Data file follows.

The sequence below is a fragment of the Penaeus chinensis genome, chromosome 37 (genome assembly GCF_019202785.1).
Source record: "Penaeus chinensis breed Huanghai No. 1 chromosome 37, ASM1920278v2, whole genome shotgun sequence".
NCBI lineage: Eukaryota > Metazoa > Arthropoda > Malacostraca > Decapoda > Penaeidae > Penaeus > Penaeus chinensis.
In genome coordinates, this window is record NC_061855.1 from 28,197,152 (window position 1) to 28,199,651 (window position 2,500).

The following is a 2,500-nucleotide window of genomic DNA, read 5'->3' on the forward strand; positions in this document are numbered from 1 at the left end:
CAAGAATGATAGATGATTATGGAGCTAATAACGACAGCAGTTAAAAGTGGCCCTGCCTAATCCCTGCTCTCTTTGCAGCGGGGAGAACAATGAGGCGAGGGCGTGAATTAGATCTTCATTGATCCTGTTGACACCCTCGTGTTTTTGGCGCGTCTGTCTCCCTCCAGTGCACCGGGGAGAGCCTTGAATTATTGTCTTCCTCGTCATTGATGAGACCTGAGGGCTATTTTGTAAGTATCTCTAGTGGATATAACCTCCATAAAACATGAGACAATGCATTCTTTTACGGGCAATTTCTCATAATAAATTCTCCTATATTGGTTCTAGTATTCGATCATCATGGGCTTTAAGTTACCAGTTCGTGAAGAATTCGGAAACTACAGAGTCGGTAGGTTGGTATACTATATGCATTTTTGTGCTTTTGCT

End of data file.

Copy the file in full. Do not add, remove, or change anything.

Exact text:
The sequence below is a fragment of the Penaeus chinensis genome, chromosome 37 (genome assembly GCF_019202785.1).
Source record: "Penaeus chinensis breed Huanghai No. 1 chromosome 37, ASM1920278v2, whole genome shotgun sequence".
NCBI lineage: Eukaryota > Metazoa > Arthropoda > Malacostraca > Decapoda > Penaeidae > Penaeus > Penaeus chinensis.
In genome coordinates, this window is record NC_061855.1 from 28,197,152 (window position 1) to 28,199,651 (window position 2,500).

The following is a 2,500-nucleotide window of genomic DNA, read 5'->3' on the forward strand; positions in this document are numbered from 1 at the left end:
CAAGAATGATAGATGATTATGGAGCTAATAACGACAGCAGTTAAAAGTGGCCCTGCCTAATCCCTGCTCTCTTTGCAGCGGGGAGAACAATGAGGCGAGGGCGTGAATTAGATCTTCATTGATCCTGTTGACACCCTCGTGTTTTTGGCGCGTCTGTCTCCCTCCAGTGCACCGGGGAGAGCCTTGAATTATTGTCTTCCTCGTCATTGATGAGACCTGAGGGCTATTTTGTAAGTATCTCTAGTGGATATAACCTCCATAAAACATGAGACAATGCATTCTTTTACGGGCAATTTCTCATAATAAATTCTCCTATATTGGTTCTAGTATTCGATCATCATGGGCTTTAAGTTACCAGTTCGTGAAGAATTCGGAAACTACAGAGTCGGTAGGTTGGTATACTATATGCATTTTTGTGCTTTTGCT